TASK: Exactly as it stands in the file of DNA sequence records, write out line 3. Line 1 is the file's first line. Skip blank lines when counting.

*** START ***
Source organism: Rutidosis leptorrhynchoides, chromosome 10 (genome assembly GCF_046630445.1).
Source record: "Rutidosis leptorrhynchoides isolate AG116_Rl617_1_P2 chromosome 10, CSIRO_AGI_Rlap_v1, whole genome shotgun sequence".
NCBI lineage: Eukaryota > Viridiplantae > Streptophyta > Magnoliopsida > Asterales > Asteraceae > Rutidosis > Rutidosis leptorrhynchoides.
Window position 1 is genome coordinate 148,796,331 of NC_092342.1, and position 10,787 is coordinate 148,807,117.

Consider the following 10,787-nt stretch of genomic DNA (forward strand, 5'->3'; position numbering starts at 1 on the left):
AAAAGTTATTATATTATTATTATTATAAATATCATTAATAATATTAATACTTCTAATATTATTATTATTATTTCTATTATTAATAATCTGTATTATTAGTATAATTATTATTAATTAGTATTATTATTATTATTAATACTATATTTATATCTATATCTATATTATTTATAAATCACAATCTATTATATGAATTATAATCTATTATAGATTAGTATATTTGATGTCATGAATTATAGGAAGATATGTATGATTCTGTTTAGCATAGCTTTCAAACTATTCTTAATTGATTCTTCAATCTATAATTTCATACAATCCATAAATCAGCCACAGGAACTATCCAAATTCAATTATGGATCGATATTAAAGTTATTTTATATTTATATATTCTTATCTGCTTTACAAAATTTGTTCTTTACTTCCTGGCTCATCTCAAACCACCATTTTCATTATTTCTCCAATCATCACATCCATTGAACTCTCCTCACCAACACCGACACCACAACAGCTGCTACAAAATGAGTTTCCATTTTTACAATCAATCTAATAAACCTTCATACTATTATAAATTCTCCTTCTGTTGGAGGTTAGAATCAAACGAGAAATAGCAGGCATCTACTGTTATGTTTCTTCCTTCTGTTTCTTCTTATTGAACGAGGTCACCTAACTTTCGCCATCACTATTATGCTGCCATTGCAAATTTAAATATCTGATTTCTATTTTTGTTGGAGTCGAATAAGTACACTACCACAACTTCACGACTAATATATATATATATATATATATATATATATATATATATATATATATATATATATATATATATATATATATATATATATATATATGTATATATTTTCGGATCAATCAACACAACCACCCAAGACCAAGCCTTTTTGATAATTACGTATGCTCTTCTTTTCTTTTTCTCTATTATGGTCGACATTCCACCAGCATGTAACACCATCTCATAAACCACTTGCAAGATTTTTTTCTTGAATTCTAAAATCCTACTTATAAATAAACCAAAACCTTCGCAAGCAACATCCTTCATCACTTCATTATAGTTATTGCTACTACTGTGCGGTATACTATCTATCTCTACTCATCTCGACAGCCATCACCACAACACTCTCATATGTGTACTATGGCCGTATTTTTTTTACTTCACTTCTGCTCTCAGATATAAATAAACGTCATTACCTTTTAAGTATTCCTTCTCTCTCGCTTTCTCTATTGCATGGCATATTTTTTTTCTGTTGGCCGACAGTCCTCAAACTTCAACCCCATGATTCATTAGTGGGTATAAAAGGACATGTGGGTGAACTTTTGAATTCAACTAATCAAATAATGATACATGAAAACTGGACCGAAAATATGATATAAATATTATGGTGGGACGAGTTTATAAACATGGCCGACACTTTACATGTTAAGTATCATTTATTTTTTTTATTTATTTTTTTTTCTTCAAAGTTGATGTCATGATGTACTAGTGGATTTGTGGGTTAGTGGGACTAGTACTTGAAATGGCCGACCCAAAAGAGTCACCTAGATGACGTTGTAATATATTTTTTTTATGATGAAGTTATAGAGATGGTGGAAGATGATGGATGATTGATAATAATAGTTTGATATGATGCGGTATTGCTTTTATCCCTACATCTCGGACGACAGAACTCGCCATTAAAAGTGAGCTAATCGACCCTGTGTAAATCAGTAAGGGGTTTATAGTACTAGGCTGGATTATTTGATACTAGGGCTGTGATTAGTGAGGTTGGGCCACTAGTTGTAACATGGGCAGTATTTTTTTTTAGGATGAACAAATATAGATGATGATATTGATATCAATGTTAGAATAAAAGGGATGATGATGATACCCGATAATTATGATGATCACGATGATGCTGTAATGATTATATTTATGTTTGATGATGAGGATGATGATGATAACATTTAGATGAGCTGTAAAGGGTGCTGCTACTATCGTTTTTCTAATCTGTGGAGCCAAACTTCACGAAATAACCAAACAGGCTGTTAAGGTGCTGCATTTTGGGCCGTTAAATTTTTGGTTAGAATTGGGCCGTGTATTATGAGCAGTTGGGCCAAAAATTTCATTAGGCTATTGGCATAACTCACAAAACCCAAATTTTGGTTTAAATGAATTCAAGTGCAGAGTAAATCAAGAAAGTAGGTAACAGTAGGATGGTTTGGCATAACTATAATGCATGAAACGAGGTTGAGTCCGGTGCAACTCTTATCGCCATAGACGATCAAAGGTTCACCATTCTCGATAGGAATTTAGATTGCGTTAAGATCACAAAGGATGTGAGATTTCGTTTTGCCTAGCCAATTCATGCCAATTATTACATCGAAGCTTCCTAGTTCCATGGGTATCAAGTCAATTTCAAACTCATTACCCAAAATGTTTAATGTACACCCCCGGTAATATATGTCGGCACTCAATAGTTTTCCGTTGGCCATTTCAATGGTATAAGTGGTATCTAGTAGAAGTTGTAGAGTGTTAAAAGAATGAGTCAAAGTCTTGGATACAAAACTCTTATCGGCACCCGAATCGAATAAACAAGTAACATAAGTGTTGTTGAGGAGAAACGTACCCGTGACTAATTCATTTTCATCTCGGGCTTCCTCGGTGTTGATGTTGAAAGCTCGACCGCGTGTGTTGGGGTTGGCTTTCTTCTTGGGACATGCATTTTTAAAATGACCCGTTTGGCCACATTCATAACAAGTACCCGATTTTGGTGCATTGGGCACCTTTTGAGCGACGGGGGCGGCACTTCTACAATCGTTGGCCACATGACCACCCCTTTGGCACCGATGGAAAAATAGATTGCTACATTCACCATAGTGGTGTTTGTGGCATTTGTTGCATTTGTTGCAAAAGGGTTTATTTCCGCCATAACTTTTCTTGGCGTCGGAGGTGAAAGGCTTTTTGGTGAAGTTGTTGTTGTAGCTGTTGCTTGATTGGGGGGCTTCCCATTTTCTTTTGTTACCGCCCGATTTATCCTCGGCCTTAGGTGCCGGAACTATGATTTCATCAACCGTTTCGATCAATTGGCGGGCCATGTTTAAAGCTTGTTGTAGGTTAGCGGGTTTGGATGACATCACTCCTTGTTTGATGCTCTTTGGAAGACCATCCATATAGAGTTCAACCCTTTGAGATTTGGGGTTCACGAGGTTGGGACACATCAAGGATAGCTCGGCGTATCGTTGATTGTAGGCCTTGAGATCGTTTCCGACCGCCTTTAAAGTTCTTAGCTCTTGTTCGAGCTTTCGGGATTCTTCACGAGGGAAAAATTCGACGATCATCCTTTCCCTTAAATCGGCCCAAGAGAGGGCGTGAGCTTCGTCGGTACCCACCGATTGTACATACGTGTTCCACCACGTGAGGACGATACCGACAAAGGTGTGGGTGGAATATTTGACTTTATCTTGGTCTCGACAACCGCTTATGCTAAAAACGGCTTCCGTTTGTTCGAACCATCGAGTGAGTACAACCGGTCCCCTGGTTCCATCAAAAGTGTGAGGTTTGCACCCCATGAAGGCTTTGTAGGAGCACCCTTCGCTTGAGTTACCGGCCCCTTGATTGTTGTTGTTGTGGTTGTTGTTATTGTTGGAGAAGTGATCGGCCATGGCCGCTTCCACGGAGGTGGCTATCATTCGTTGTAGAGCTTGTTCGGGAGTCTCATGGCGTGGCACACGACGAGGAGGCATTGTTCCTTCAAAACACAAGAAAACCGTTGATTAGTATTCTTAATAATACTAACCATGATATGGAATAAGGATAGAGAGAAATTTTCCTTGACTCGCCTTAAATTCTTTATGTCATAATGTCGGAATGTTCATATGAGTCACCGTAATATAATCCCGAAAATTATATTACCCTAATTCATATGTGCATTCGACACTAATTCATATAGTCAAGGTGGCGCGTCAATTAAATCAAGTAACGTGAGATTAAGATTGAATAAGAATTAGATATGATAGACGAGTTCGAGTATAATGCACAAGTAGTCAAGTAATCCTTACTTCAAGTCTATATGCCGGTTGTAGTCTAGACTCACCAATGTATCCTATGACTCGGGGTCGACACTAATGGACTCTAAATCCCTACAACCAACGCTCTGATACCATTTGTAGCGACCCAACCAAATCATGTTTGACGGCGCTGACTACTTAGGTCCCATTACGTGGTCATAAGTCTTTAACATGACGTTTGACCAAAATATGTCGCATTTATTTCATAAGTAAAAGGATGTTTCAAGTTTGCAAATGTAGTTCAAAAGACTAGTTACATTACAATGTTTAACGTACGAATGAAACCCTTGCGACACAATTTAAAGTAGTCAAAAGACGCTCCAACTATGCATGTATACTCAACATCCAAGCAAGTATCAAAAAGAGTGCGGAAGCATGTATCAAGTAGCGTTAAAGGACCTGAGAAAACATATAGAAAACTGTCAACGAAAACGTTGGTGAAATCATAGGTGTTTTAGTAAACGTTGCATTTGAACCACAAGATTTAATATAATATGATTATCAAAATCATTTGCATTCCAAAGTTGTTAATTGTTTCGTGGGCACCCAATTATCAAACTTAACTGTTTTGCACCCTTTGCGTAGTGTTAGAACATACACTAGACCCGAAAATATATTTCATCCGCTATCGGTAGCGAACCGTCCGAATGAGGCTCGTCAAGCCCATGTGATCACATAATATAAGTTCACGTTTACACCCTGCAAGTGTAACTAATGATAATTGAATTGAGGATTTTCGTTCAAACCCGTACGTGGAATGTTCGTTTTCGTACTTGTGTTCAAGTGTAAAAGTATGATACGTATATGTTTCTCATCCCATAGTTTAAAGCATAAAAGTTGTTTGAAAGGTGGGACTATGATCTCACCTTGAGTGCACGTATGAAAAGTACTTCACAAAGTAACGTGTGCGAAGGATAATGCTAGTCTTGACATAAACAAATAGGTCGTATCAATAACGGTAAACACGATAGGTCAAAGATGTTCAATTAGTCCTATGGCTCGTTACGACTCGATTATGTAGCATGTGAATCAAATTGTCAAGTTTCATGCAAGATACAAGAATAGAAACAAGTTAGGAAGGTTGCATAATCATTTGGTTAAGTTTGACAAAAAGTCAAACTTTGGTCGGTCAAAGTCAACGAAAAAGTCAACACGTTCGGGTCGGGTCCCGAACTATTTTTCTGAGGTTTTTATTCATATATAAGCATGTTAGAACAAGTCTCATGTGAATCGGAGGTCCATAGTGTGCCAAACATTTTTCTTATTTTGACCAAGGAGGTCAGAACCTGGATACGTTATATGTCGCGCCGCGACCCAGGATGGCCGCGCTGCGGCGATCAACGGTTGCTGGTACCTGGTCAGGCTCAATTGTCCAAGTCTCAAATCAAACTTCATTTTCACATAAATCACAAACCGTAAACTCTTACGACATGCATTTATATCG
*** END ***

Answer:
NCBI lineage: Eukaryota > Viridiplantae > Streptophyta > Magnoliopsida > Asterales > Asteraceae > Rutidosis > Rutidosis leptorrhynchoides.